$$\sum {P}_{x,d}={\int }_{{t}_{1}}^{{t}_{2}}{P}_{x,d}dt$$

where t 1 and t 2 represent the up-crossing and down-crossing times respectively of the corresponding deepwater storm threshold (defined for this region31 as H m0  = 3 m). This storm exposure metric subsequently takes into account both the magnitude of wave energy fluxes for a certain water depth as well as the event duration and has been found to be an effective means of gauging the coastal response to storm events44.

Narrabeen-Collaroy coastal monitoring site

Coastal monitoring at five transects along Narrabeen-Collaroy Beach commenced in April 1976 and has continued monthly up until the present date (November 2016). Between 1976 and 2006 these transects were surveyed using conventional survey techniques45. Since 2006 these surveys have been undertaken using RTK-GNSS46. All transects extend from a landward stable benchmark until at least mean sea level. For a complete description of coastal monitoring at this site, refer to ref. 21.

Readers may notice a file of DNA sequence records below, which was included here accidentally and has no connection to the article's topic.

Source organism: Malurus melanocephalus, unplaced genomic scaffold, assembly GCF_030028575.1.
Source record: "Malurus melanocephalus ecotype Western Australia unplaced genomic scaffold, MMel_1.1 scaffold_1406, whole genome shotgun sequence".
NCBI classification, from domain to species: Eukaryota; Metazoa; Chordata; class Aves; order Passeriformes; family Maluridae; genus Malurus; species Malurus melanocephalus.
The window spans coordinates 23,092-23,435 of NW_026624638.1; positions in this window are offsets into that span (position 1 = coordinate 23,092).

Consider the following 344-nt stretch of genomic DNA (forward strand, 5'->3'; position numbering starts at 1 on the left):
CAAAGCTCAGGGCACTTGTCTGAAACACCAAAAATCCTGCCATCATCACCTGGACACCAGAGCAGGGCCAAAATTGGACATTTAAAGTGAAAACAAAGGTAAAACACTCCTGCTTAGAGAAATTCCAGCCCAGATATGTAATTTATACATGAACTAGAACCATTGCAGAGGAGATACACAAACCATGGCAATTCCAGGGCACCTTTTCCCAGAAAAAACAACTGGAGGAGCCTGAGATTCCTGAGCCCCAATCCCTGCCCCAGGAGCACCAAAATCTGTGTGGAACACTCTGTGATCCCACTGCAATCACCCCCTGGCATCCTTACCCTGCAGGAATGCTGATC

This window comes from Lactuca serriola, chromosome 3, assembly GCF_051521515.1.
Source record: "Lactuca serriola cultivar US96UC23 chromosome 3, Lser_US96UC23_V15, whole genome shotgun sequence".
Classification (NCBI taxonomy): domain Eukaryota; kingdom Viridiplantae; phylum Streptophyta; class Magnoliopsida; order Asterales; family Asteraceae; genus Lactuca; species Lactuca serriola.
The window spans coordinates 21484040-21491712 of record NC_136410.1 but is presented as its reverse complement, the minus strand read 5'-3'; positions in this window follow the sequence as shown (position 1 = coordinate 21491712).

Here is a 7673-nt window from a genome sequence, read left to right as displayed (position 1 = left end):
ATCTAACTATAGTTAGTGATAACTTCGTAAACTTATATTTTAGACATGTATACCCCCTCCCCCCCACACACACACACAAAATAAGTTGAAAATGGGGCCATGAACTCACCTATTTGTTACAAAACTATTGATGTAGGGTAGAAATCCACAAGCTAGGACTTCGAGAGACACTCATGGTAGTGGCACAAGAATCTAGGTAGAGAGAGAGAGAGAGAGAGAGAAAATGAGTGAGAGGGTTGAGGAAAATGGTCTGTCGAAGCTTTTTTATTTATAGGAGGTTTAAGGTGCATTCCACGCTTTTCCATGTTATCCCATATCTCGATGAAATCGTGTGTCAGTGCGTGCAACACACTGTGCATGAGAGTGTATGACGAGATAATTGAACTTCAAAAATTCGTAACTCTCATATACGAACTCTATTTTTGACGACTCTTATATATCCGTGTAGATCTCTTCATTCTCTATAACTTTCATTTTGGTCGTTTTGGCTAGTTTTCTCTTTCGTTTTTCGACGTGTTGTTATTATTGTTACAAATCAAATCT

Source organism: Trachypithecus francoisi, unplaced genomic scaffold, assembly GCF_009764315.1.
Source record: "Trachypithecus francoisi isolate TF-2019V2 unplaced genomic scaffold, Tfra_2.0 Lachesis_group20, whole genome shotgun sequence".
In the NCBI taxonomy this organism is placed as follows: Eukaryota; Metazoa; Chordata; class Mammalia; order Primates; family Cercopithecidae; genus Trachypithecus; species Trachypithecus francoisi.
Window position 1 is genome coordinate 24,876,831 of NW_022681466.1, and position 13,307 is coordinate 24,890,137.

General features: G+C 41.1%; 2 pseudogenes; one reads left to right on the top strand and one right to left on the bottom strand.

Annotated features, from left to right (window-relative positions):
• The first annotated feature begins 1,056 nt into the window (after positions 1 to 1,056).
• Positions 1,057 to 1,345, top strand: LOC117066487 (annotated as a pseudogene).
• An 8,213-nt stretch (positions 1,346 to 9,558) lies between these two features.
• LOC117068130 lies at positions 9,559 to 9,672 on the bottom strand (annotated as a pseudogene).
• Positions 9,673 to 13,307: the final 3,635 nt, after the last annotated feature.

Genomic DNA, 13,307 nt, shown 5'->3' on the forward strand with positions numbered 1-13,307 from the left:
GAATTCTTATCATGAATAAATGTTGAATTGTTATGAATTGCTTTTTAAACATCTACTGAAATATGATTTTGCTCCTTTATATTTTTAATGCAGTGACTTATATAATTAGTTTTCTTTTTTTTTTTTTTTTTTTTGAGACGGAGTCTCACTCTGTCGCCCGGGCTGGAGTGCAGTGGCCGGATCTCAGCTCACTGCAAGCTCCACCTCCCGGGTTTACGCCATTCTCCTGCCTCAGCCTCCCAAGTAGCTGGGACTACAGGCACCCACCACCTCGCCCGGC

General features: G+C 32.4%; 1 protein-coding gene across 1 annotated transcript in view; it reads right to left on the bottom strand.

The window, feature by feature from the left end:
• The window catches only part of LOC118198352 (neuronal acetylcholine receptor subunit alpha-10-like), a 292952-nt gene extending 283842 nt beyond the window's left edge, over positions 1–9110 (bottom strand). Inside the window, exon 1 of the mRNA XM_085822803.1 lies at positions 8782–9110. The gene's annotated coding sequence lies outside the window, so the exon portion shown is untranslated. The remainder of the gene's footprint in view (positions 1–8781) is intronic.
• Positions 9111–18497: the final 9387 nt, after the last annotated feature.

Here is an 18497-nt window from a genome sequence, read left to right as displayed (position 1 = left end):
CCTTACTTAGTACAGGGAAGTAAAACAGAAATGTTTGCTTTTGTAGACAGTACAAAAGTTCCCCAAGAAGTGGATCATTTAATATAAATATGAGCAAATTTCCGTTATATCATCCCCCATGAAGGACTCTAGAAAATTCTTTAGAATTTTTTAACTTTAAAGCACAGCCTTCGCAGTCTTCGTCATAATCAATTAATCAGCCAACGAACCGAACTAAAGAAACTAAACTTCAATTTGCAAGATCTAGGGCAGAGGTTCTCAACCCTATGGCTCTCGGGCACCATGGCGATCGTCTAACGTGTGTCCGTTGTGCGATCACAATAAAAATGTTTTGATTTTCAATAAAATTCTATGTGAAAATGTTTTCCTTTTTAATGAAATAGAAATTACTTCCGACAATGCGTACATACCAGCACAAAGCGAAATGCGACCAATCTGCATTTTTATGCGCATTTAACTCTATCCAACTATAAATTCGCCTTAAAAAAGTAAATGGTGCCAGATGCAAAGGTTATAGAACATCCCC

Pre- and post-storm bathymetric measurements for the June 2016 storm were undertaken using personal water craft (jetski) based eco soundings with RTK-GNSS positioning. The surveys were undertaken on 2 and 10 June 2016 and included 46 track lines spaced 50 m apart, with post-processing undertaken in Hypack.

Additional information

Publisher's note: Springer Nature remains neutral with regard to jurisdictional claims in published maps and institutional affiliations.


  1. 1.

    Masselink, G. et al. Extreme wave activity during 2013/2014 winter and morphological impacts along the Atlantic coast of Europe. Geophys. Res. Lett. 43, 2135–2143 (2016).

  2. 2.

    Masselink, G. & Van Heteren, S. Response of wave-dominated and mixed-energy barriers to storms. Mar. Geol 352, 321–347 (2014).

  3. 3.

    Sallenger, A. H. Storm Impact Scale for Barrier Islands. J. Coast. Res 16, 890–895 (2000).

  4. 4.

    IPCC. Climate Change 2013: The Physical Science Basis. Contribution of Working Group I to the Fifth Assessment Report of the Intergovernmental Panel on Climate Change. Climate Change 2013. doi:10.1017/CBO9781107415324 (2013).

  5. 5.

    Semedo, A. et al. Projection of global wave climate change toward the end of the twenty-first century. J. Clim. 26, 8269–8288 (2013).